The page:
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The Atacama Desert is the driest desert in the world. Spanning 40,000 square miles, the desert is known for its other-worldly terrain. The experience of visiting the desert feels very cosmic, thanks in large part to the scenery that gives off serious moon-landing vibes and dark skies enabling some of the world’s best stargazing. A year-round destination because of the dry climate, most visitors can easily tack on a visit to Atacama Desert following a trip to Santiago. If you’re planning a Chilean adventure in the coming months, here’s what you need to know about visiting the Atacama Desert:

What to See in the Atacama Desert

Some of the most popular sites in Chile’s legendary desert are Chaxa Lagoon, the Atacama Salt Flats, the Tatio Geyser Field, and Valle de la Luna. Most travelers visiting the desert stay in San Pedro de Atacama, which offers proximity to the desert’s most sought-after attractions. Your hotel may also facilitate tours to some of these spots, and other gorgeous desert destinations.

The must-see salt flat is Salar de Atacama, Chile’s largest salt flat and the third-largest in the world. From Salar de Atacama, visitors can see the desert expanse and volcanoes in the distance.

Chaxa Lagoon is within Los Flamencos National Reserve and Salar de Atacama. Seeing all three at once makes for a quintessential Atacama Desert exploration day. Chaxa Lagoon is a stunning pool of water within the flat, salt, desert terrain.

Tatio Geyser Field is the third largest geyser field in the world with more than 80 active geysers, making it a particularly popular desert attraction.

Valle de la Luna is just eight miles from San Pedro and exactly what you’d expect of a place dubbed the “Moon Valley.” It’s awe-inspiring sand and stone terrain that will make you feel like part of Apollo 11’s landing in 1969.

What to Do in the Atacama Desert


Thanks to the clear weather and distinct lack of pollution, Atacama Desert is a prime dark-sky stargazing destination. On December 14, 2020, Atacama Desert will be in view of the long-awaited total solar eclipse. December (early summer south of the Equator) also happens to be a perfect time to visit the area.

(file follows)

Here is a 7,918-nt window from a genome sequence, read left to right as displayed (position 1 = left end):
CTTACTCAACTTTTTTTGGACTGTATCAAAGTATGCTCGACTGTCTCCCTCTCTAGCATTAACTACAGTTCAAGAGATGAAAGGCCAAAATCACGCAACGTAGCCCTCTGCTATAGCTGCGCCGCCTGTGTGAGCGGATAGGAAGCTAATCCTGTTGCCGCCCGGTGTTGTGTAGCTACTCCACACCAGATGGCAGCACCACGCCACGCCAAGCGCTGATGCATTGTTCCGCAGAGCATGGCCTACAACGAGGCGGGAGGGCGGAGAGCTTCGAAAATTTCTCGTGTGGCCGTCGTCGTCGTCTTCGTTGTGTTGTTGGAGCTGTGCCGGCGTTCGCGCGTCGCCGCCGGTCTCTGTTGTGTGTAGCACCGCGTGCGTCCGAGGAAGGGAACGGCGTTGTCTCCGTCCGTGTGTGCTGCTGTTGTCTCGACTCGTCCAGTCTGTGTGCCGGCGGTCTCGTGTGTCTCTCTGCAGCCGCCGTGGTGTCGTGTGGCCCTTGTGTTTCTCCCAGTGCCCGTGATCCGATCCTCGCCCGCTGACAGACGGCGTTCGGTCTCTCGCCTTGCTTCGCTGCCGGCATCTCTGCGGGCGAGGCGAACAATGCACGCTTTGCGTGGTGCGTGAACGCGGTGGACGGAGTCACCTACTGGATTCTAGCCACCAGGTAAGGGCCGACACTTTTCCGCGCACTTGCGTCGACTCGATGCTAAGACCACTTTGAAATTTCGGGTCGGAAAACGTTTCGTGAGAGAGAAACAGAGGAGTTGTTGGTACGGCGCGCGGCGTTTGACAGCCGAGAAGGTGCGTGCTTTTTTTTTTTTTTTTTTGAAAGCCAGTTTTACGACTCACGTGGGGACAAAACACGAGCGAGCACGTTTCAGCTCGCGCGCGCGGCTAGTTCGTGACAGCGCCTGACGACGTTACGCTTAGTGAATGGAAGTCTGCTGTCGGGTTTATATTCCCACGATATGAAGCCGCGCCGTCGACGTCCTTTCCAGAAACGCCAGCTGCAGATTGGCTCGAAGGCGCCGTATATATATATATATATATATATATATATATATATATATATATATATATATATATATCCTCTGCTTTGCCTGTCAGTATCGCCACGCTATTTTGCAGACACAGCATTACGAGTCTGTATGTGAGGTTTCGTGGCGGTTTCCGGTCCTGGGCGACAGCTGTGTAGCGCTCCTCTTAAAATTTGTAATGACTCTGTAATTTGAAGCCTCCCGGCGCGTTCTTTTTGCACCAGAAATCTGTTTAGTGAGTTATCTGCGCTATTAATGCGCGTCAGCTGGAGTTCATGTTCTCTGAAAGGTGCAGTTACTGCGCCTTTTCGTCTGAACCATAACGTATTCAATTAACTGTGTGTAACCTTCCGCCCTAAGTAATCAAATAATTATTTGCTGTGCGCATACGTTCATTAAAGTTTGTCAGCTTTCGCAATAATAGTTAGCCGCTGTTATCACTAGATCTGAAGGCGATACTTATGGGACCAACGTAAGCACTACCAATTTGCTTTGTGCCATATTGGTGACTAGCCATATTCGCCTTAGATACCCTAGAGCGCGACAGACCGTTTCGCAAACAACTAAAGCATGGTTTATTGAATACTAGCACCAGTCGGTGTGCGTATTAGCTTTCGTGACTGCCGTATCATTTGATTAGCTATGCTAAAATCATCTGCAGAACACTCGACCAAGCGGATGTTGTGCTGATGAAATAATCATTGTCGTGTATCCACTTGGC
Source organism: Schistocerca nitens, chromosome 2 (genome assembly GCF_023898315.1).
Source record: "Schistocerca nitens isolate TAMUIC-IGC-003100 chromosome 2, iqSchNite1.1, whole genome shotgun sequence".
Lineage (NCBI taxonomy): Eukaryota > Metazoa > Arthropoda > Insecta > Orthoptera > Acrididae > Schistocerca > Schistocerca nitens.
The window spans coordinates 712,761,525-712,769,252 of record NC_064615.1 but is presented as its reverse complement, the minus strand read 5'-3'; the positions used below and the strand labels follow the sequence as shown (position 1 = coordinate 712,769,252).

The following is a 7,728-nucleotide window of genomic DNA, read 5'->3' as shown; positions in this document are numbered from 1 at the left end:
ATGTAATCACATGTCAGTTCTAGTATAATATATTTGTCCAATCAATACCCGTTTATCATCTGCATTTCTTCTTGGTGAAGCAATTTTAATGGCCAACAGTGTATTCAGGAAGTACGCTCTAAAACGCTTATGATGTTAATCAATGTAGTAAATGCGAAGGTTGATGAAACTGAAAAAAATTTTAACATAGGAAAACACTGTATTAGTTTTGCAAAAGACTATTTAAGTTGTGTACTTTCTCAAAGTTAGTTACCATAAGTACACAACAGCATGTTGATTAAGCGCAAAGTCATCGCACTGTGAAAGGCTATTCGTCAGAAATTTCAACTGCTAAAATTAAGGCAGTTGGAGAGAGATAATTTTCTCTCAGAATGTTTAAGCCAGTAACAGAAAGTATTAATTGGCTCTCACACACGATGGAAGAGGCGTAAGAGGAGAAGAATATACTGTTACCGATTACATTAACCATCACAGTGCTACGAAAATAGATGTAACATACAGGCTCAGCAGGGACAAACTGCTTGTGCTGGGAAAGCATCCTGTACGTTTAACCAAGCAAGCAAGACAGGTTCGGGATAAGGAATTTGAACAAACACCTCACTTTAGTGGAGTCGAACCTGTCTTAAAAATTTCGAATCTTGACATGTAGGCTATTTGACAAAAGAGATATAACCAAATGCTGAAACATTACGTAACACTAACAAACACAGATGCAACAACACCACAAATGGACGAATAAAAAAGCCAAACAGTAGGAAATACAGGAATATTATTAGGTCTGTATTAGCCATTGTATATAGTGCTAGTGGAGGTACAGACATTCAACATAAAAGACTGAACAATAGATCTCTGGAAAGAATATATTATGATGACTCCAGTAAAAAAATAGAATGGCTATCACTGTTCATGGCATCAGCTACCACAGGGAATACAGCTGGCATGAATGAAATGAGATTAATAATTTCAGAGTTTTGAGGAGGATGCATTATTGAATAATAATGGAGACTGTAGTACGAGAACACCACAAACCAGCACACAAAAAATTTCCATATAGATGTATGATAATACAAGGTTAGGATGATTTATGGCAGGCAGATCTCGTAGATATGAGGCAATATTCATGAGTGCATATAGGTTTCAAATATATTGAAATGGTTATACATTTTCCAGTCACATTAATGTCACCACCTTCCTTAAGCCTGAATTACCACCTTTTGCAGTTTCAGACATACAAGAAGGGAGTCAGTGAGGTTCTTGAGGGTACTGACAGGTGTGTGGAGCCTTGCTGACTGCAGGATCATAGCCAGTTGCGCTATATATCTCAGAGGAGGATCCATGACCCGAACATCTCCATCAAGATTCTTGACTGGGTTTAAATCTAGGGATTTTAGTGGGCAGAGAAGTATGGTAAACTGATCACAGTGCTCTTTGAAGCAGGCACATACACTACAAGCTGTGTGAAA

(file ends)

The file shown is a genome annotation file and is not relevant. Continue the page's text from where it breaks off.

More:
There’s a trail for every level of hiker in the Atacama Desert, like the Cornisas-Hike, Quebrada del Diablo (Devil’s Canyon) and the Villama Fortress, or the Guatin Gatchi Valley. Tour operators and hotels can help facilitate guided hikes through the desert.


Seeing the desert on two wheels is a favorite way to experience the moon-like terrain. The most popular areas to bike are Valle de La Luna (Moon Valley), Quebrada del Diablo, Ojos del Salar, Death Valley, and the Cejar Lagoon.

Searching for the Desert Blooms

The flowering desert phenomenon is a rarity in the Atacama Desert, only occurring every five or so years between September and December. During the flowering desert bloom, Atacama hosts nearly 200 species of purple, yellow, and white flowers best seen from the Centenario Trail in Llanos del Challe National Park.

Where to Stay near the Atacama Desert

Tierra Atacama sits next to the town of San Pedro de Atacama. A 32-room boutique resort, Tierra Atacama offers views of the northern Atacama Desert and the Licancabur volcano. The lodge features high-end design, like floor-to-ceiling windows in the guest rooms and a spa pool overlooking the desert valley. The dark skies around the hotel facilitate great stargazing, and you can spend time at the lodge’s Uma Spa, where they have outdoor yoga classes.

Perhaps best of all, Tierra Atacama will organize excursions into the desert for guests. With the hotel, you can head to Tatio Geysers at sunrise and see the geothermal spectacle in the perfect light. They also offer biking tours of Death Valley or Devil’s Canyon, both of which take about half a day.

For a challenging hike, they offer a guided tour of the Lascar Volcano. It’s a full-day hike that gains significant altitude but ultimately lands you at the rim of Lascar crater.

Among other programs, Tierra Atacama has half-day excursions to the Rainbow Valley, Coyote Rock (which has views of the Salt Mountain Range), Salar de Atacama and the Chaxa Lagoon, and the Cejar Lagoon.

How to Get to the Atacama Desert

To get to the Atacama Desert, most travelers fly into Santiago and then take the two-hour flight from Santiago to El Loa Airport in Calama. From Calama, the transfer to the hotels near San Pedro is about an hour. Most hotels can arrange a transfer from the airport for you—but be sure to ask when booking your reservation.

While it’s possible to get to San Pedro de Atacama by bus or car, it’s nearly 1,000 miles from Santiago, which makes it an 18 to 20-hour car or bus ride. Flying to Calama’s El Loa Airport is definitely the easiest way to go.


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